When Mr. Burnett opened his own agency in 1935, Minnesota Valley was one of its first clients. The Burnett agency soon added the word "Jolly" to the giant's name, and by 1950, Minnesota Valley changed its name to Green Giant Co.

The Giant's early TV appearances, in 1958, however, were not as stellar. Bob Noel, a writer at Burnett, once made these comments about the Giant's early TV appearances: "They tried men painted green," a puppet figure and animation. The problem is "when you try to move the Giant around and really show what he looks like, he comes off a monster. The baby cries and the dog goes under the bed."

Mr. Noel devised an ingenious solution: ads that showed just enough of the Giant to establish his presence but not too much to send customers running for cover. The problems that arose ultimately brought the creative staff to a new understanding about the big guy. The Giant was most effective either in silhouette or partial view. To lighten up the Giant's image, Mr. Noel dreamed up his signature "Ho, ho, ho" and lilting "Good things from the garden" song.


Betty Crocker

NAME: Betty Crocker

PRODUCT: Food products including cake mixes, frostings, microwave popcorn and biscuit mixes


CREATOR: Washburn Crosby Co., a forerunner of General Mills

Long before Martha Stewart, there was Betty Crocker.

Betty was created in 1921 after a promotion for Gold Medal flour flooded Washburn Crosby Co. with questions about baking. To answer customers in a more personal manner, the company created a fictitious kitchen expert, pulling the name "Crocker" from a recently retired director of the company and adding the first name "Betty" because it sounded friendly.

Washburn Crosby's female employees were asked to submit handwriting samples for Betty's signature and the one selected as "most distinctive" is still Betty's signature today.

From these humble home-ec beginnings, Betty went on to become one of the first multimedia superstars. Beginning in 1924, she hosted the country's first radio cooking show, "Betty Crocker School of the Air," first on a local Minneapolis station and later on the NBC radio network.

During the 1930s she helped advise a cash-strapped nation on how to cook tasty budget meals. She was voted the second-most- famous woman in America after Eleanor Roosevelt, according to Fortune in 1945. It was only a matter of time before she wooed consumers on television.

After numerous guest appearances on CBS and NBC, where she taught stars such as George Burns and Gracie Allen to cook, Betty got her own show, "The Betty Crocker Search for the All-American Homemaker of Tomorrow." The series, featuring a variety of actresses playing Betty, ran from 1954 to 1976.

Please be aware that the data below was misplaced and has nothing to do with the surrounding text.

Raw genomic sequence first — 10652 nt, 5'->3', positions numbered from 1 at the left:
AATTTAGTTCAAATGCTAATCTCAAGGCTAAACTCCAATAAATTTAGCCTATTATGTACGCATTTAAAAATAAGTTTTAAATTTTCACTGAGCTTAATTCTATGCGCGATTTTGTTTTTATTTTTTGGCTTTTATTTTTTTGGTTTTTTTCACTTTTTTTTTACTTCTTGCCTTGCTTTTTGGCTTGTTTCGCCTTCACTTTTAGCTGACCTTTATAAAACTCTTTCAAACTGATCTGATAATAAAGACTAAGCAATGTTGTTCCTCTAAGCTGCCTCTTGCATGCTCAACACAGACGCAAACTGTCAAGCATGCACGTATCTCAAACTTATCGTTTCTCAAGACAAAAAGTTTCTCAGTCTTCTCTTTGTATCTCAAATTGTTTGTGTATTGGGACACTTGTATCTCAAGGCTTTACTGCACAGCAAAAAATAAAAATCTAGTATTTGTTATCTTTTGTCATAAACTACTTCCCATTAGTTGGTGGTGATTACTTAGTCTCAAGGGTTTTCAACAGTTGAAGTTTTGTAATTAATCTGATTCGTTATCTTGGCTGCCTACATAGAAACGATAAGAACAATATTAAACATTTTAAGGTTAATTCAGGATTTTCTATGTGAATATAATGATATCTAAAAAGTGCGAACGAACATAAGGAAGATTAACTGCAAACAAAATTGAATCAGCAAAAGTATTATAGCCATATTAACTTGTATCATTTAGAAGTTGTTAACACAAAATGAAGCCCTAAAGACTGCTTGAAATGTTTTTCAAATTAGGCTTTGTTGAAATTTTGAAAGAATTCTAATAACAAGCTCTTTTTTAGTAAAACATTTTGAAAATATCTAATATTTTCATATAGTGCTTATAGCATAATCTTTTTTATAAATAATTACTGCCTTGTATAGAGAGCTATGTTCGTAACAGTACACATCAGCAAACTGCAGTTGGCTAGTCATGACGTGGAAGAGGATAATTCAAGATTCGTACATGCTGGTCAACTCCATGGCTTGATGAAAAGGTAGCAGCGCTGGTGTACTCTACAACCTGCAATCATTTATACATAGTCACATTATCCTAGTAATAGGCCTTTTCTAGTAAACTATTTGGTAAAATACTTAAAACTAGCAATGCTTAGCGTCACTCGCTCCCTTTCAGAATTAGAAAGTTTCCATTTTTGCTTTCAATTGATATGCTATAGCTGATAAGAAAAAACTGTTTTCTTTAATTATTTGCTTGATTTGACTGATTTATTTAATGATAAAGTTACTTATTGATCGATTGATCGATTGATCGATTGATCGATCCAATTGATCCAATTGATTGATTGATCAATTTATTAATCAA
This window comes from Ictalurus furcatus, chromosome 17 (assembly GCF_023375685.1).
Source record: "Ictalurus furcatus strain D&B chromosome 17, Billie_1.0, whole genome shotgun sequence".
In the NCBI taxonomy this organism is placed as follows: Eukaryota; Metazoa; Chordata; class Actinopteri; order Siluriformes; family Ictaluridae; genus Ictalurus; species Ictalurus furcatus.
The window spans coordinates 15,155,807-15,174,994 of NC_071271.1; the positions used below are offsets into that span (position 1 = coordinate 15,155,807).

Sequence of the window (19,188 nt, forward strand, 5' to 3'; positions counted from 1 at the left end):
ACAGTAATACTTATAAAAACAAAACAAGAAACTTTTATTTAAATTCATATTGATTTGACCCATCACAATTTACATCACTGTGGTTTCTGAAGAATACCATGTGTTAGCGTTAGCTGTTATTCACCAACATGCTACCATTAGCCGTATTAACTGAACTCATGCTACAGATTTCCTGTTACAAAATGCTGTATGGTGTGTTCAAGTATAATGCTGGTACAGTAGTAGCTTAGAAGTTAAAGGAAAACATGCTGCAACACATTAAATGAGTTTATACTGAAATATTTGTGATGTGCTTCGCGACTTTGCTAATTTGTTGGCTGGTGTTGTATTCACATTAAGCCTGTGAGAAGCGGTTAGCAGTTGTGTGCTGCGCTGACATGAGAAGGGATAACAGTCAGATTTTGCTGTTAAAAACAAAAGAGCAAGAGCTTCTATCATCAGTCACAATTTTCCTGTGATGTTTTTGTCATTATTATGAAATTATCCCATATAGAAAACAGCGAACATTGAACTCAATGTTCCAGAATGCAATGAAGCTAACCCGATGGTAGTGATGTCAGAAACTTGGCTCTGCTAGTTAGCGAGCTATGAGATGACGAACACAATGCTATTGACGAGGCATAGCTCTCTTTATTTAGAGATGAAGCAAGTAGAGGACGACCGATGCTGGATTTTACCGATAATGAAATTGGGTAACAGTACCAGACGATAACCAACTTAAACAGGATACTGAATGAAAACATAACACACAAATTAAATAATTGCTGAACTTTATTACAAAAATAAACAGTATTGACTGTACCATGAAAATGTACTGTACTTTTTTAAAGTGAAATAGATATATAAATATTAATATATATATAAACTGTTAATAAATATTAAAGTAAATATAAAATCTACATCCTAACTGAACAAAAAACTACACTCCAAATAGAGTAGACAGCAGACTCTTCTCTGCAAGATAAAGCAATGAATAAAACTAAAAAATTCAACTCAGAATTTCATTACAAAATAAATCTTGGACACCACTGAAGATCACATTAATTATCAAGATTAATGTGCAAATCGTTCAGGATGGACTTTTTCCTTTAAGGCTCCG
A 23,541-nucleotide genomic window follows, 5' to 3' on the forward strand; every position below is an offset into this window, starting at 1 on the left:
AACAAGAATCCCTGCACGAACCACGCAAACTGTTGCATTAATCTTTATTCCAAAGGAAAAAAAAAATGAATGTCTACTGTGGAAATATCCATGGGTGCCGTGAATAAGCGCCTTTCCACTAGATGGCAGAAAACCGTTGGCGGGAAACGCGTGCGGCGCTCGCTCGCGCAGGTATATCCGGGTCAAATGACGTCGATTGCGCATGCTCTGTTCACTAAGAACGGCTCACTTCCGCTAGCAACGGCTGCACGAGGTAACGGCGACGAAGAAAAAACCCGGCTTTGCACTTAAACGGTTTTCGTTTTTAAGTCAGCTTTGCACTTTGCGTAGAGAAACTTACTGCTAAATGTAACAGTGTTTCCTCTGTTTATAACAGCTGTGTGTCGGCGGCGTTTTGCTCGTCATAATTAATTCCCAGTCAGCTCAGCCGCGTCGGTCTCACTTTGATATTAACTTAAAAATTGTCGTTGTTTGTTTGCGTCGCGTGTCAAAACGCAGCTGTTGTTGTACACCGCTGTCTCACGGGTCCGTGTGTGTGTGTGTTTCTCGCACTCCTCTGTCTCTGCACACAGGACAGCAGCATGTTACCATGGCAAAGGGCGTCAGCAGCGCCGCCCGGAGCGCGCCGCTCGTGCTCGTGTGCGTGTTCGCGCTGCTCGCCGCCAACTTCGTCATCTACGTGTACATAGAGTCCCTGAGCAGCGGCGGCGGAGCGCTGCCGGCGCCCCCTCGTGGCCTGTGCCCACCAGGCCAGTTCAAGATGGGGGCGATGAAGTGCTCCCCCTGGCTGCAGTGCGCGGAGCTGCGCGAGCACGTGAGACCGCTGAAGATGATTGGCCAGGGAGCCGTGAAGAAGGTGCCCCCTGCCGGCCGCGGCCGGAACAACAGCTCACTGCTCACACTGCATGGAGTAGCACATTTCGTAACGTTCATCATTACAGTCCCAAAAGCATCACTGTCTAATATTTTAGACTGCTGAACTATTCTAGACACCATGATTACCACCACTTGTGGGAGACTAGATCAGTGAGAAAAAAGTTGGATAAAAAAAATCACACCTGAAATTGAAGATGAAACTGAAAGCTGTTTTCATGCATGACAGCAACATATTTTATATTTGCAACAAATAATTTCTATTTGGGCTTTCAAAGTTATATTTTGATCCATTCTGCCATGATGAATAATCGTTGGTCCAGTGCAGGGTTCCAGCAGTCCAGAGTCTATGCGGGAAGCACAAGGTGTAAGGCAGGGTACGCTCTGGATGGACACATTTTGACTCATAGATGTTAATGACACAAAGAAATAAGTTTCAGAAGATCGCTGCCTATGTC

Meantime, behind-the-scenes Bettys were authoring cookbooks. Since the 1950s, more than 200 Betty Crocker cookbooks have been published. Betty also developed her own line of food products, starting with the famous Betty Crocker cake mixes.

Along the way, Betty's image was refined to reflect the changing image of women. Over the years she has had eight different "looks," from the first stern gray-haired, older woman in 1936 to today's olive-skinned, dark-haired Betty, a product of computer morphing.


Energizer Bunny

PRODUCT: Eveready Energizer batteries


CREATOR: Chiat/Day

Say what you will about his long ears and drumming hands, the Energizer Bunny is one icon who's got legs.

Marketing experts call it the "ultimate product demo" because it does such an effective job of showcasing the product's unique selling proposition -- long-lived batteries -- in an inventive, fresh way.

"The Bunny has become the ultimate symbol of longevity, perseverance and determination," says Mark Larsen, communications category manager for Energizer. During the past decade, everyone from politicians to sport stars used the Energizer Bunny to describe their staying power.

The Bunny's incarnation by Chiat/Day was actually a continuation of an idea developed by DDB Needham Worldwide for Energizer, with a spot that featured drumming pink bunnies in a jab at archrival Duracell's battery-powered toys. Chiat/Day, after gaining the account, took the bunny to the next level when it launched a series of commercials that parodied spots for other products and were interrupted by the powerful pink Bunny -- going and going and going. The Bunny has appeared in over 115 spots in English and Spanish with new commercials debuting twice a year on average.


Pillsbury Doughboy (aka Poppin' Fresh)

PRODUCT: Assorted Pillsbury foods, including refrigerated dough, bakery mixes, rolls


CREATOR: Leo Burnett Co.

Burnett creative director Rudy Perz was sitting at his kitchen table in the mid-1960s when he dreamed up the idea of a plump, dough figure that would pop out of a tube of refrigerated rolls. Since then, Pillsbury has used Poppin' Fresh in more than 600 commercials for more than 50 of its products.

Although Perz had originally conceived His Doughness as an animated character, he changed his mind after seeing a stop-action tilting technique used in the opening credits for "The Dinah Shore Show."

The decision was made to create a 3-D Doughboy doll of clay at a cost that seemed like a small fortune 34 years ago -- $16,000.

Finding the right performer to be the voice of the Doughboy was the finishing touch. After auditioning more than 50 top actors, the role was awarded to Paul Frees (the voice of "The Adventures of Bullwinkle and Rocky's" Boris Badenov). After Frees' death in 1986, Jeff Bergman, who also did the voiceover for Charlie the Tuna, took over. Today, the high-pitched giggles are handled by JoBe Cerny, the mustachioed on-camera star of Burnett's Cheer detergent campaign.

The Doughboy was an instant success with consumers. His round body and signature belly poke quickly endeared him to adults and children. When Pillsbury issued a Doughboy doll, the toy became so popular, Playthings Magazine named it "Toy of the Year" in 1972.


Aunt Jemima

PRODUCT: Aunt Jemima pancake mixes and syrup


CREATOR: Chris Rutt/Davis Milling Co.

Few commercial icons deserve to be called "cultural touchstones" of significant political and social change. But the Aunt Jemima trademark is one of them.